Pair-learning is beneficial for learning outcome, motivation, and social presence, and so is virtual reality (VR) by increasing immersion, engagement, motivation, and interest of students. Nevertheless, there is a research gap if the benefits of pair-learning and VR can be combined. Furthermore, it is not clear which influence it has if only one or both peers use VR. To investigate these aspects, we implemented two types of VR pair-learning systems, a symmetric system with both peers using VR and an asymmetric system with one using a tablet. In a user study (N=46), the symmetric system statistically significantly provided higher presence, immersion, player experience, and lower intrinsic cognitive load, which are all important for learning. Symmetric and asymmetric systems performed equally well regarding learning outcome, highlighting that both are valuable learning systems. We used these findings to define guidelines on how to design co-located VR pair-learning applications, including characteristics for symmetric and asymmetric systems.
Cross-reality systems empower users to transition along the reality-virtuality continuum or collaborate with others experiencing different manifestations of it. However, prototyping these systems is challenging, as it requires sophisticated technical skills, time, and often expensive hardware. We present VRception, a concept and toolkit for quick and easy prototyping of cross-reality systems. By simulating all levels of the reality-virtuality continuum entirely in Virtual Reality, our concept overcomes the asynchronicity of realities, eliminating technical obstacles. Our VRception Toolkit leverages this concept to allow rapid prototyping of cross-reality systems and easy remixing of elements from all continuum levels. We replicated six cross-reality papers using our toolkit and presented them to their authors. Interviews with them revealed that our toolkit sufficiently replicates their core functionalities and allows quick iterations. Additionally, remote participants used our toolkit in pairs to collaboratively implement prototypes in about eight minutes that they would have otherwise expected to take days.
"Virtual-Physical Perceptual Manipulations'' (VPPMs) such as redirected walking and haptics expand the user's capacity to interact with Virtual Reality (VR) beyond what would ordinarily physically be possible. VPPMs leverage knowledge of the limits of human perception to effect changes in the user's physical movements, becoming able to (perceptibly and imperceptibly) nudge their physical actions to enhance interactivity in VR. We explore the risks posed by the malicious use of VPPMs. First, we define, conceptualize and demonstrate the existence of VPPMs. Next, using speculative design workshops, we explore and characterize the threats/risks posed, proposing mitigations and preventative recommendations against the malicious use of VPPMs. Finally, we implement two sample applications to demonstrate how existing VPPMs could be trivially subverted to create the potential for physical harm. This paper aims to raise awareness that the current way we apply and publish VPPMs can lead to malicious exploits of our perceptual vulnerabilities.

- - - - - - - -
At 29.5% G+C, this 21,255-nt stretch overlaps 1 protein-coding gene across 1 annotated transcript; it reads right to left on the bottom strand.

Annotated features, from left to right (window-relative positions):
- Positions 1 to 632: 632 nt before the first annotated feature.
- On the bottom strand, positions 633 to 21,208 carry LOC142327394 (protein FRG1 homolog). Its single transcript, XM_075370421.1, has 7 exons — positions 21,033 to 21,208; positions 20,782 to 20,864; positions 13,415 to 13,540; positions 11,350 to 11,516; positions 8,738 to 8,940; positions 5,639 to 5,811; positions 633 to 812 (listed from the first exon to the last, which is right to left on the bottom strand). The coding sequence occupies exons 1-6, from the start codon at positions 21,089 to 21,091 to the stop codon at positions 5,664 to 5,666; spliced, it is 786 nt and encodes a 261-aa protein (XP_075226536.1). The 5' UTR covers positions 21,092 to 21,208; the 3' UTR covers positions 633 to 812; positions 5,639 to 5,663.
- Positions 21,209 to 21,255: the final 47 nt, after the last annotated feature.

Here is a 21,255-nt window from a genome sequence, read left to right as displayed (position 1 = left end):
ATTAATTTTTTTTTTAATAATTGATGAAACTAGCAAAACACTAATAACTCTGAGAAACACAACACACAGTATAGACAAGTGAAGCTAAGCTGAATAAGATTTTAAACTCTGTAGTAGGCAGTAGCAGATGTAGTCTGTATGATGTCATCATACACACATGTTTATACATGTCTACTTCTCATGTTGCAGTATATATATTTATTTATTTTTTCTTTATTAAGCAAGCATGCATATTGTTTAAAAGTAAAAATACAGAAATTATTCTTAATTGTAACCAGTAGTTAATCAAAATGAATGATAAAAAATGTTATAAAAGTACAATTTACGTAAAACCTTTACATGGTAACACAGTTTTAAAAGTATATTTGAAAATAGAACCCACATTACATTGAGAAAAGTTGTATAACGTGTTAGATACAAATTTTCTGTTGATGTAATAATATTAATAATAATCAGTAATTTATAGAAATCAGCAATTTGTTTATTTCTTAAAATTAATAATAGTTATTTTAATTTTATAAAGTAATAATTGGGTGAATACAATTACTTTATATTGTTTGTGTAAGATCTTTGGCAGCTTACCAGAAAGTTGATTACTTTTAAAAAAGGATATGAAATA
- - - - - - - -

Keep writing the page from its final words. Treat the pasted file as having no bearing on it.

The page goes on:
We performed a mixed-design study with 56 participants to compare the effect of horizontal FOV (HFOV) and vertical FOV (VFOV) on egocentric distance perception in four different realistic virtual environments (VEs). We also compared VE attributes of indoor/outdoor and cluttered/uncluttered. The participants blind-walked towards four different targets at 3m, 4m, 5m, and 6m distance while wearing a backpack computer and a wide FOV head-mounted display (HMD). The combinations of 165°, 110° and 45° HFOVs, and 110° and 35° VFOVs was simulated in the same HMD. The results indicated more accurate distance judgement with larger HFOV with no significant effect of VFOV. More accurate distance judgement in indoor VEs compared to outdoor VEs was observed. Also, participants judged distances more accurately in cluttered environments versus uncluttered environments. These results highlight that the environment is important in distance-critical VR applications and wider HFOV should be considered for an improved distance judgment.